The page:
Spellborn was a kind of under-the-radar game which I cannot to this day explain. I had originally dismissed it because it had a weird mechanic by which your hotbar rotated between different sets of skills based on some voodoo (read: I forget why) reason. But the lore behind the game was pretty great. You inhabited landmasses of some former planet that had exploded in a magical cataclysm. Not terribly original, but there was something about the lore and the art style that really drew me in once I gave it a shot. Unfortunately the game closed down not long after I started getting into the groove.

Here’s a video from a server emu project.

Firefall

If there’s a dev company out there in need of a cautionary tale on what not to do, look no further than Firefall. Hubris, mismanagement, lack of focus, shady money, a fucking bus…you name it! The sad part is that Firefall as a concept, and once it hit a stride, was an awesome game. Again, a great universe, intriguing mechanics, and it was fast to get into which made for a great go-to game even when I didn’t have a lot of time to play. Eventually all of the crap it suffered through caught up with it and the game could never catch a break. Thankfully, we have Em8-er! [Note the implied sarcasm inherent in that last sentence].

Auto Assault

I cannot remember if this was a real game or a fever dream. In AA you built a battle-car, Mad Max style, and duked it out with other players on the open road. For fans of the old Steve Jackson Car Wars tabletop game, this was the second best car-battling CRPG made (the first being the Autoduel translation I had played on the C64). Since then we’ve gotten some custom car battlers, but their titles escape me which I guess means that I shouldn’t wish too hard for this one, considering I can’t be bothered to remember it’s successors.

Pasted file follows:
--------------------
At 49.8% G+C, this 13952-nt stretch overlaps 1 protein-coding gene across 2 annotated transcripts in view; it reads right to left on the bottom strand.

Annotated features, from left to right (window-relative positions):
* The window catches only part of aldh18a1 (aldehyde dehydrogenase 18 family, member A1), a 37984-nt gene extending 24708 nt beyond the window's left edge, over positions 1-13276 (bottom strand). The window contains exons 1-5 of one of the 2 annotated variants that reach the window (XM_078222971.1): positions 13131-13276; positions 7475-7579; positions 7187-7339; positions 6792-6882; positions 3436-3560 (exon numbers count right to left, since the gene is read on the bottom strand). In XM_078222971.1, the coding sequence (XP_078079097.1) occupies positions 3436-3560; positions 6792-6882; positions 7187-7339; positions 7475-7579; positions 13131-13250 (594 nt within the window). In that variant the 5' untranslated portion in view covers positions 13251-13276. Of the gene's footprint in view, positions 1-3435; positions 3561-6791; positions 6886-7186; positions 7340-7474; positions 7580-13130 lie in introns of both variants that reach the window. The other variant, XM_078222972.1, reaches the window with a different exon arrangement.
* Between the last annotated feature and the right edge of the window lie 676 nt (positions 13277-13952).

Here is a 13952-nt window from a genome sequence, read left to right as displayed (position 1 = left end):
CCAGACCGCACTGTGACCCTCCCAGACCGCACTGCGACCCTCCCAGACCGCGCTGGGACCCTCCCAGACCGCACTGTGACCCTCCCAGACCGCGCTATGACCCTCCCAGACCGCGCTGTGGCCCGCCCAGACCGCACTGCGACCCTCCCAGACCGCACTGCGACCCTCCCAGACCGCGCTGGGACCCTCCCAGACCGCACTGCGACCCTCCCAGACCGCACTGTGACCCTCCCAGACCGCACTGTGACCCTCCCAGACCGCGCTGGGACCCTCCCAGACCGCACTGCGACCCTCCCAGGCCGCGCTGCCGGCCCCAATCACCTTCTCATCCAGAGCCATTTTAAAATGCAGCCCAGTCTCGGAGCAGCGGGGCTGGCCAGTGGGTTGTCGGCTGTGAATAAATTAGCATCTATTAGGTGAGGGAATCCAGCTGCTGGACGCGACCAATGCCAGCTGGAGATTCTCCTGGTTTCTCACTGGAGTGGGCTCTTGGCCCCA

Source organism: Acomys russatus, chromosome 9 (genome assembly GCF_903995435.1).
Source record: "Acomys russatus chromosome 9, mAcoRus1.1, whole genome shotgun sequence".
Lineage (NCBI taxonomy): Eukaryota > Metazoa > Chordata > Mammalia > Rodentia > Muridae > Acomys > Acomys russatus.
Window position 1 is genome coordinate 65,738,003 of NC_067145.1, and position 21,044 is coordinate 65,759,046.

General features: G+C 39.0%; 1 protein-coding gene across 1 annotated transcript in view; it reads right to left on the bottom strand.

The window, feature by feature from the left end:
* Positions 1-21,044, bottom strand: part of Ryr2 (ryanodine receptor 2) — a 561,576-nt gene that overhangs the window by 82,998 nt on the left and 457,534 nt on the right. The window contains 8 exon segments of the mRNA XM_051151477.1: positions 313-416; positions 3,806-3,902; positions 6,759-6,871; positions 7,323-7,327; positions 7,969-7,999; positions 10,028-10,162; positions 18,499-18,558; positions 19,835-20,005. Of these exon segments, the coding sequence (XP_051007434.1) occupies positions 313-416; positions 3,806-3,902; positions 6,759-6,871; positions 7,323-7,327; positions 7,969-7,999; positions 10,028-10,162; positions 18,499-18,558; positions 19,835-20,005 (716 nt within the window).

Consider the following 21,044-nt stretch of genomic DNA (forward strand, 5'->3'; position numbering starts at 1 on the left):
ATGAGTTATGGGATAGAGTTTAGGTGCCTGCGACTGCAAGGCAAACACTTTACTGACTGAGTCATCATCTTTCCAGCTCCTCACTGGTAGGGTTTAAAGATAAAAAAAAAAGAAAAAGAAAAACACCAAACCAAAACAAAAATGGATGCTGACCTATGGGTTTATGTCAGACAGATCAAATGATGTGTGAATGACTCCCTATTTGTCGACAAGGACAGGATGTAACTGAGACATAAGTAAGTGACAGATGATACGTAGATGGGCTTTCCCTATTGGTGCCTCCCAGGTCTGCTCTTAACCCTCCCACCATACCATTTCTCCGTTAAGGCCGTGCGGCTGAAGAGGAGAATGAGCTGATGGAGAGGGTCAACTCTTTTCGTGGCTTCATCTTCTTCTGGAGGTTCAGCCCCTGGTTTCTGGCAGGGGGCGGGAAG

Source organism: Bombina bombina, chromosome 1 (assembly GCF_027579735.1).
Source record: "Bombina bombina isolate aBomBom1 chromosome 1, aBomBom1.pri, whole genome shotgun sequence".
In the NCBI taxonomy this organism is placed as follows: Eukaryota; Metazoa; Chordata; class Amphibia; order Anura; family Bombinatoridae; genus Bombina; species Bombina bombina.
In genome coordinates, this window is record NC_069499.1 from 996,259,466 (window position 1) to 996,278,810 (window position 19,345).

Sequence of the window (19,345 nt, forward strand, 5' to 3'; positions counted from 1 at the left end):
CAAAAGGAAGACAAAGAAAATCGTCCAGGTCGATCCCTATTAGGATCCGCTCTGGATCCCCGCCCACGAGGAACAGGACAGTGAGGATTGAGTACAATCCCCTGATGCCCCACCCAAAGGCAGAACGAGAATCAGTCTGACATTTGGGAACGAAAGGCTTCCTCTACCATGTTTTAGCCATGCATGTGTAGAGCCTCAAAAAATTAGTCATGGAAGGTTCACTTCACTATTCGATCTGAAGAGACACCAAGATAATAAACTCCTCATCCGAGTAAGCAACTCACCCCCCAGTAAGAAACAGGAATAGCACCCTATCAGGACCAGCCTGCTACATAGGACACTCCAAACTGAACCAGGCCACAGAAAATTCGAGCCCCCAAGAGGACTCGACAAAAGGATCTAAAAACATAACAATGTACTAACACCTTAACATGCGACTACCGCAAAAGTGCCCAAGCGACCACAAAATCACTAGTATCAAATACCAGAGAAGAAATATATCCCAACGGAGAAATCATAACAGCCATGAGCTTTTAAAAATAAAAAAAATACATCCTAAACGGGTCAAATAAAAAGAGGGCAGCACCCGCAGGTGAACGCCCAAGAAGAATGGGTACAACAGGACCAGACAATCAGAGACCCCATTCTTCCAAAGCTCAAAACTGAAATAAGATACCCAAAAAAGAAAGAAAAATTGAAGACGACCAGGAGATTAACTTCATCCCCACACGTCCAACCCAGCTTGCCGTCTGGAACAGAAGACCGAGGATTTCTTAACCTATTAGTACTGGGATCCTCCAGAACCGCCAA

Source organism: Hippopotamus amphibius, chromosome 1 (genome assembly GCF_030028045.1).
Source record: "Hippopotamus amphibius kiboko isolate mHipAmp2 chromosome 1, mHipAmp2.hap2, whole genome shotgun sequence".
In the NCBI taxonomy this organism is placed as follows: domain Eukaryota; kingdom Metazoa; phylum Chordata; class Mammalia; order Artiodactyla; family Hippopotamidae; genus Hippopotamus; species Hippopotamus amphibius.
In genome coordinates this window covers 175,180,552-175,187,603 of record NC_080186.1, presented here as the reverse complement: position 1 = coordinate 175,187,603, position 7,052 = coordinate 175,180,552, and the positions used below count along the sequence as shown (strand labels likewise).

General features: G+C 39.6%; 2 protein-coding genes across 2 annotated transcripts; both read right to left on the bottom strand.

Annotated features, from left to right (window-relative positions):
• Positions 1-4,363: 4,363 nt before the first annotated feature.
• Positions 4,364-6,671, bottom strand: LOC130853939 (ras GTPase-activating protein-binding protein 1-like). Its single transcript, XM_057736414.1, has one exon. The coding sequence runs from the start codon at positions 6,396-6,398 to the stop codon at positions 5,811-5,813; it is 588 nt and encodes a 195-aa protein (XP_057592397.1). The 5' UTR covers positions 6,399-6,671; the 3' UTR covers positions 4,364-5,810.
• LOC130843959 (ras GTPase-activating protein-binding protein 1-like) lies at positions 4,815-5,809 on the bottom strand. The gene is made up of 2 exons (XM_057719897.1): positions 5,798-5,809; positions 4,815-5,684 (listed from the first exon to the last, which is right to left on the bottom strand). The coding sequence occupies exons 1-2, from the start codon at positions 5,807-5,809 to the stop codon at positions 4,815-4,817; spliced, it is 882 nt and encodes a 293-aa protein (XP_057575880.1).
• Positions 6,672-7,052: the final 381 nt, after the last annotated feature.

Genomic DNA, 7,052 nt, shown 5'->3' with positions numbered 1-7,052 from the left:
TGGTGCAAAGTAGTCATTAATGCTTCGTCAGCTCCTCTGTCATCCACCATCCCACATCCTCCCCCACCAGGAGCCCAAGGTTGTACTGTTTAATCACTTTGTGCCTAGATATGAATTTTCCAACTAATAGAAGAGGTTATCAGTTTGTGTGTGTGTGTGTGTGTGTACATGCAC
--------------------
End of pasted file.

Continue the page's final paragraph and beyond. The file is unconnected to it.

Tabula Rasa

Remember the hoopla surrounding Tabula Rasa? It was Richard Garriott’s return to CRPGs, and as an MMO, no less! Great things were promised, and great things were expected! But it seems that the game shut down not long after it launched. Like most of the other games on this list I can’t remember why it closed, but TR was frustrating yet fun. There were a few mechanics that were cool, like the DNA system, but ultimately it never hit its stride.

Wildstar

Seriously? Do I really need to explain this one? I always feel bad about bemoaning the loss of what was and could have been a fantastic game, because I’m part of the reason it’s shuttered: I didn’t play it when it was in operation. Still, I have some very strong and vivid memories of Wildstar, and will remain angry each day that passes without some other product set in the excellent Wildstar Universe.

Earth & Beyond

I have played on an E&B emulator server in the past five years, so I can honestly say that this one is probably better off dead. Still, at the time I was blown away by the idea that I could get into a space ship and fly with and against other players, land on space stations and walk around, customize the hell out of your ship, and Conduct Commerce among the stars. It was the first free-form space fight game I’d played since the ol’ Trade Wars days, and it was in glorious 3D! Now, of course, we have the X series, Rebel Galaxy Outlaw, Elite Dangerous, and Star Citizen, so I have plenty of company with which to commiserate in the absence of E&B.